When I was in the military, I never once received a verbal order from my Wing Commander. Even so, I was accountable because his orders were written down, and came with the authority of his signature. Could I have said: "I will not obey his order. The clerk must have typed it wrong, because my commander would never give an order that offends me. I will decide what he meant to say, and I will follow that order instead." Having done so, could I still cite him as my authority? Or would I have simply substituted my authority for his?

carl

David Huff said...

RevLois, Boy do I feel for you. You go right ahead and leave that breviary there on the floor until you're ready to pick it up. Wish the clergy at my pretty-progressive parish had the same guts (wonderful people that they are, of course). Wonderful post!

bls, Good point about the buffering effect of "liberals" in the AC. Please, let's do put 'em in a locked room together. Preferably armed with cheese graters ;->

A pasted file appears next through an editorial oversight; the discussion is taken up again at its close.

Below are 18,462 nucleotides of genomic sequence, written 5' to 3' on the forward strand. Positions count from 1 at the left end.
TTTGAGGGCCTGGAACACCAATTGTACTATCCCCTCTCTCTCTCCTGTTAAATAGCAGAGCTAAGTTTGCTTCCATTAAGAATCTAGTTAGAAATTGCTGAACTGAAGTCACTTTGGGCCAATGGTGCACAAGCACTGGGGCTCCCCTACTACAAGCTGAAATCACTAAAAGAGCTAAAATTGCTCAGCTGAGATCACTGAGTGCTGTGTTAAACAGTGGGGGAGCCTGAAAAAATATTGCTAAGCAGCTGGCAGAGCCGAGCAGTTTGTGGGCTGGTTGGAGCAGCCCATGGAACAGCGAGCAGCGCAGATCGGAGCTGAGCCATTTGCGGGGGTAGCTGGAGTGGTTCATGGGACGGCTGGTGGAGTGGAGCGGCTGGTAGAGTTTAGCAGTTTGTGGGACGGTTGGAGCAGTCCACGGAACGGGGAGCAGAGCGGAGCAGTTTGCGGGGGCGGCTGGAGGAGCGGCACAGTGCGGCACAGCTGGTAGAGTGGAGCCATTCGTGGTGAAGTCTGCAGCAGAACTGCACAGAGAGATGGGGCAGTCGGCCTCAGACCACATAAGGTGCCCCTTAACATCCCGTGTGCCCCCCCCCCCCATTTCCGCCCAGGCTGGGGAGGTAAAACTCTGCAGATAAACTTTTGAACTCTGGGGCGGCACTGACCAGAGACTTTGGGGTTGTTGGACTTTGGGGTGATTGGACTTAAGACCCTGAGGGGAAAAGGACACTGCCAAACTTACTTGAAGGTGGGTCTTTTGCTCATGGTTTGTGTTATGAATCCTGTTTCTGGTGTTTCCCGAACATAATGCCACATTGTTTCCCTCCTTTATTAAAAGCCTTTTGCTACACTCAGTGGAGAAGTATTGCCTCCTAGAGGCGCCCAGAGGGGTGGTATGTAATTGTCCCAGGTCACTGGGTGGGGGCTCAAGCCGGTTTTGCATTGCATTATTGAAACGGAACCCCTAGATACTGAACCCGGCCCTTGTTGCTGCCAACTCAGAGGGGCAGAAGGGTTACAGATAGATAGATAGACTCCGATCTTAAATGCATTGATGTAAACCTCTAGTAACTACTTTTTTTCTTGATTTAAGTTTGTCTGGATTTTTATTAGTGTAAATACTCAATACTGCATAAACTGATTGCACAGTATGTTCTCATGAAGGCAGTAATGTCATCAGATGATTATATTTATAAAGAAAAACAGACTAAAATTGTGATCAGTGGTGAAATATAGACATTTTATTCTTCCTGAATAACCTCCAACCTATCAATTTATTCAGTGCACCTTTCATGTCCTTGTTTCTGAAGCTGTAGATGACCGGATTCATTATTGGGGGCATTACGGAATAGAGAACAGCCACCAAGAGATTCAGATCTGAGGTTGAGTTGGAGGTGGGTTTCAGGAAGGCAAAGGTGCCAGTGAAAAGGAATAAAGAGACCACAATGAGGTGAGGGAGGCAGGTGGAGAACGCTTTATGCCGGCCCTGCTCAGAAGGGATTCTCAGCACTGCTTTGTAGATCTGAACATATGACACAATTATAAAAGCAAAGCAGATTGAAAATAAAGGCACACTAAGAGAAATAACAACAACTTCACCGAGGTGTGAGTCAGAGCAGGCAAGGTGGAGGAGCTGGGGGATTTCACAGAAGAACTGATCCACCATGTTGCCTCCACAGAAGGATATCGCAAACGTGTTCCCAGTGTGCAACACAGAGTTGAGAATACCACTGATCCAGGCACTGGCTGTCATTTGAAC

And welcome denbeau. I'm afraid you'll find out pretty quickly that the extremist types don't have room in "their"* church for you. Better develop a thick skin ;)

* Irony intended

plsdeacon said...

Denbeau (et. al.)

I beieve what we are seeing among those who support the blessing of same sex unions is a reverse of "donatism"

"Donatism" is a heresy that states only the moraly good (or perfect) can be leaders in the Church. Only those who live without sin can be administrators of the Grace given in the Sacraments.

The reverse of that heresy is that because we see God's blessing in the lives of people who are in homosexual relatinships and we see evidence of grace in the lives of those involved in same sex relationships, therefore God must bless those relationships.

This is also a logical fallacy.